November 2019

Noted
by Stephanie Bishop

‘The Man Who Saw Everything’ by Deborah Levy
The British author experiments with a narrative structure that collapses past and present

Deborah Levy entered the limelight after her 2011 breakthrough novel Swimming Home, a book celebrated for its formal inventiveness and cinematic movement. But these features were nothing new in the context of Levy’s oeuvre. Rather, they marked the advancement of an ambition present from the start. “I am always … trying to find new rules of form and structure,” Levy claimed in a 2013 interview. “All my books are part of that investigation.”

Her new novel, The Man Who Saw Everything (Hamish Hamilton), develops this concern to electrifying effect. It opens with Saul Adler crossing Abbey Road in London, 1988, en route to visit his girlfriend, Jennifer Moreau. As he crosses he is hit by a car. Not too badly injured, he gets up and walks on. At Jennifer’s house they have sex and break up. Saul is soon to depart for East Germany to undertake research into 1930s fascism. He has promised to bring his translator a tin of pineapple – should he bring it “in rings or chunks, syrup or juice”? The first part of the story attends to Saul’s experiences in East Germany. On the surface life is ordinary: he falls in love, travels, has sex with the wrong person. But all the while one is disturbed by the progression of the prose: it seems too focused on banal items, like tinned pineapple, too disjointed, too much like a dream that relies on jump-cuts and irrational links. “While he laughed I realised I was thinking my message in English but saying it in German.” This uneasiness is compounded by Saul’s own sense that his actual life is somehow unreal. “I had seen that train before, or dreamed it, or even buried it.”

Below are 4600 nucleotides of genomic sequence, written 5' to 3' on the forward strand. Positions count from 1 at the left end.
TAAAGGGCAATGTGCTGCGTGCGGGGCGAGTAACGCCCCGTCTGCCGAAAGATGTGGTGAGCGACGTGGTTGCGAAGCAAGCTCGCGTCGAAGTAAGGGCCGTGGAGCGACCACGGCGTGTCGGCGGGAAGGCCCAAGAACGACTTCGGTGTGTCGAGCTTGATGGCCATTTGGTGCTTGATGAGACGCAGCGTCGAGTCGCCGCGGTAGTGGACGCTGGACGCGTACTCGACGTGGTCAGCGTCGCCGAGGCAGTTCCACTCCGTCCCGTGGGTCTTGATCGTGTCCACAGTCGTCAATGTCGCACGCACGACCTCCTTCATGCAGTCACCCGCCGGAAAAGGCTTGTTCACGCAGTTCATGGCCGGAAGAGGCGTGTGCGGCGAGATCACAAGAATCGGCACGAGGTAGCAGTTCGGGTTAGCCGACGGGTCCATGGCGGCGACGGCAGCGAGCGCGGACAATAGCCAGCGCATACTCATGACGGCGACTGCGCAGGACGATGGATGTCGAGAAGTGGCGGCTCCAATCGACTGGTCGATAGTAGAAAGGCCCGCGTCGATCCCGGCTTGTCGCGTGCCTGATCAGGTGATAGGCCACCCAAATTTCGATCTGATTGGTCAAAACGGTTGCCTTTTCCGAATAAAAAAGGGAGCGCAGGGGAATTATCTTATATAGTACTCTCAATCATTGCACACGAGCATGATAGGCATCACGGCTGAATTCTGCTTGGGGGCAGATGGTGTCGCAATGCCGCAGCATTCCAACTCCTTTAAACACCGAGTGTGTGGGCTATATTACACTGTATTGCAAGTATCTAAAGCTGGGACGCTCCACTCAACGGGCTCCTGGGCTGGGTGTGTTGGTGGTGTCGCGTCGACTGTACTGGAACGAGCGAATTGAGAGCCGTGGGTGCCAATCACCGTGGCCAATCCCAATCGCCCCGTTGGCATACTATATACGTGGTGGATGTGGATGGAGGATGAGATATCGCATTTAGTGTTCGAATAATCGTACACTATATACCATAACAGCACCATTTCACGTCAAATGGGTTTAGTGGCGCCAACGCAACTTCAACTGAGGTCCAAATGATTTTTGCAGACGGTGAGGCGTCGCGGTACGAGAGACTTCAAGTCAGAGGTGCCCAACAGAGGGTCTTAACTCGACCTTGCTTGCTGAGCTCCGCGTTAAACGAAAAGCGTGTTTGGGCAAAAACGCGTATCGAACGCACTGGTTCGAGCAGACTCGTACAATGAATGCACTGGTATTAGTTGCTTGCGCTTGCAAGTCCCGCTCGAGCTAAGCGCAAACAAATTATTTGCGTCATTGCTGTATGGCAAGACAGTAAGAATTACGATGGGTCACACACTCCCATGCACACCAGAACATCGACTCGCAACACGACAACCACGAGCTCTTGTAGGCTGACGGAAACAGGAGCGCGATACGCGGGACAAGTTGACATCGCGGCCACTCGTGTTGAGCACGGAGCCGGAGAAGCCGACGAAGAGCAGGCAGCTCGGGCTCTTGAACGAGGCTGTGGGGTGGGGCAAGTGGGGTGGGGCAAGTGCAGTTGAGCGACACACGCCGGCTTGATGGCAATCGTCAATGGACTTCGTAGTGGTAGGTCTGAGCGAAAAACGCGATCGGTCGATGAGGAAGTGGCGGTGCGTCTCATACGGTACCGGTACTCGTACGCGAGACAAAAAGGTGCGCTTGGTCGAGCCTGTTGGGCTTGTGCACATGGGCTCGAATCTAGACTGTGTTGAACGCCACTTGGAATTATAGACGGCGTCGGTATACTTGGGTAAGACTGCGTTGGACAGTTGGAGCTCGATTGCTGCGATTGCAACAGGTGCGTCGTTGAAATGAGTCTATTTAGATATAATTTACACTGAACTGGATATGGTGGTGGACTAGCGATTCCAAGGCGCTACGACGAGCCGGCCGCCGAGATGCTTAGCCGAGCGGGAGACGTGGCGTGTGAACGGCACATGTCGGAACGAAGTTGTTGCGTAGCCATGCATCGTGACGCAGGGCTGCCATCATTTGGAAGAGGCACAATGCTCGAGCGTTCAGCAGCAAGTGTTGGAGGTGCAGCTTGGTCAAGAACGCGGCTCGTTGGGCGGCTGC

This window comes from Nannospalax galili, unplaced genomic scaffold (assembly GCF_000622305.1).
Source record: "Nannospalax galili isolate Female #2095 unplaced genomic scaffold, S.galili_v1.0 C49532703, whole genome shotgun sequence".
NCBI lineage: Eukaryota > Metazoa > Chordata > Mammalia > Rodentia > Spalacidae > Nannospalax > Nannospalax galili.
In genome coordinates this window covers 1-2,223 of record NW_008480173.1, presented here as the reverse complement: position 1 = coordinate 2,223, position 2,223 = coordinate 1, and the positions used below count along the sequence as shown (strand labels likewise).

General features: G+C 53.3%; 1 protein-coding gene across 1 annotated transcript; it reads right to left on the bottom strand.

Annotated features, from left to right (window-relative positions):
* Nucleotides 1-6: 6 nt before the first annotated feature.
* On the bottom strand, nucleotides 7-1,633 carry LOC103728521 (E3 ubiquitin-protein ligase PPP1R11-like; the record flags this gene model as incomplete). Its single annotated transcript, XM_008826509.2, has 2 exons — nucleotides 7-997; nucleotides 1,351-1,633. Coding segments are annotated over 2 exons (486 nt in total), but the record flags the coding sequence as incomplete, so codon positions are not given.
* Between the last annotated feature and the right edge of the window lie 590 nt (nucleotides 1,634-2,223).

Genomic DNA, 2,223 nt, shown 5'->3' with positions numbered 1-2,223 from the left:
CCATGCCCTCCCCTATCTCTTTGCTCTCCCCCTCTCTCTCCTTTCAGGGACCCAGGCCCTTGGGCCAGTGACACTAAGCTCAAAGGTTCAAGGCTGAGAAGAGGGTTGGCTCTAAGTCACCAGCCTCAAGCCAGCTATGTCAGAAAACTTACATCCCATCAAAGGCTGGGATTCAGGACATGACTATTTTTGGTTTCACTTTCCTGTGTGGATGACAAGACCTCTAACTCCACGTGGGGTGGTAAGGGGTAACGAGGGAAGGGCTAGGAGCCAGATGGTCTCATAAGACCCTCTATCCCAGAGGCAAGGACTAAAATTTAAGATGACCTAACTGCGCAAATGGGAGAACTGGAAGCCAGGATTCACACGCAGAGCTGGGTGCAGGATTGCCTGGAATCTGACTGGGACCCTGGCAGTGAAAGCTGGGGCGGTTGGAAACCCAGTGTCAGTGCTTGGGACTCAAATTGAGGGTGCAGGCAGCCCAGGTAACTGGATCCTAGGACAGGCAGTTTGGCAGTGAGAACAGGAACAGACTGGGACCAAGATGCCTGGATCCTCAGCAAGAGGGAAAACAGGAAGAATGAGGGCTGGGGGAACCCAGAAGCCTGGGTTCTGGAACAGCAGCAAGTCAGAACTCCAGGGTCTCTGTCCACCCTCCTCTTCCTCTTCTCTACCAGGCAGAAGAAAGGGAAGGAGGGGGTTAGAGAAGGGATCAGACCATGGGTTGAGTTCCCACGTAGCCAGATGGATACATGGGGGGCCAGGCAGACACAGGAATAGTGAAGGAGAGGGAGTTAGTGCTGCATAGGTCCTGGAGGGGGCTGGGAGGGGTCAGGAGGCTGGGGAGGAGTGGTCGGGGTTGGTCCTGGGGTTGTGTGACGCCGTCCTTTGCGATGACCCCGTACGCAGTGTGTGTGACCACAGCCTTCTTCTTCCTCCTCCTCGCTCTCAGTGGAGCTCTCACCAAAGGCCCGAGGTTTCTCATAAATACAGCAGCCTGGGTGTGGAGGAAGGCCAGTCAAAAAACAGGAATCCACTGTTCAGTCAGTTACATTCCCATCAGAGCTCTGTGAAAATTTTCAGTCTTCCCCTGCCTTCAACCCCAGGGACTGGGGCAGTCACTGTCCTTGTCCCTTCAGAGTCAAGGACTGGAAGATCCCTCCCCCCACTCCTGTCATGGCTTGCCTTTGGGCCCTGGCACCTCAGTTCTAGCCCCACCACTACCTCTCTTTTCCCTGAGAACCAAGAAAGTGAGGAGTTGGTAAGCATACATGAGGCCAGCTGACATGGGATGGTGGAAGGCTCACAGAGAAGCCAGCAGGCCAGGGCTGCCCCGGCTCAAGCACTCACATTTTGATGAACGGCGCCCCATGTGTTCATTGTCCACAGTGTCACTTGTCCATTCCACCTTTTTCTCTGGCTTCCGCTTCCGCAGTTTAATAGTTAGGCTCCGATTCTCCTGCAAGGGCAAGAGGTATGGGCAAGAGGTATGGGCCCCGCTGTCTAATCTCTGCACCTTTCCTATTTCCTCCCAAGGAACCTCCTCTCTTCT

Saul returns to London and the second part of the book opens with him again crossing Abbey Road, in 2016. He is hit by a car. This time he wakes in hospital. Jennifer is there – but is she the same, or different? Are both accidents real? Saul talks of flowers he ordered for her in 1988, which now stand in a vase by his bed. Jennifer says she bought them for him, just recently. There is a riddling effect as objects from the first part of the book reappear in a new context. The past and the present collapse in on each other.

Bit by bit we fit Saul’s life back together, and this belated clarity is accompanied by a strange emotional force. Throughout the novel Levy proves herself a master of psychological compression, finding new and strange ways of describing the process by which we seek to invent and remember our own lives. Levy is a writer of brilliant daring, and The Man Who Saw Everything demonstrates the degree to which her experimental drive never comes at the cost of feeling, but only intensifies it.

Stephanie Bishop

Stephanie Bishop is a lecturer in creative writing at the University of New South Wales. Her new novel is Man Out of Time.

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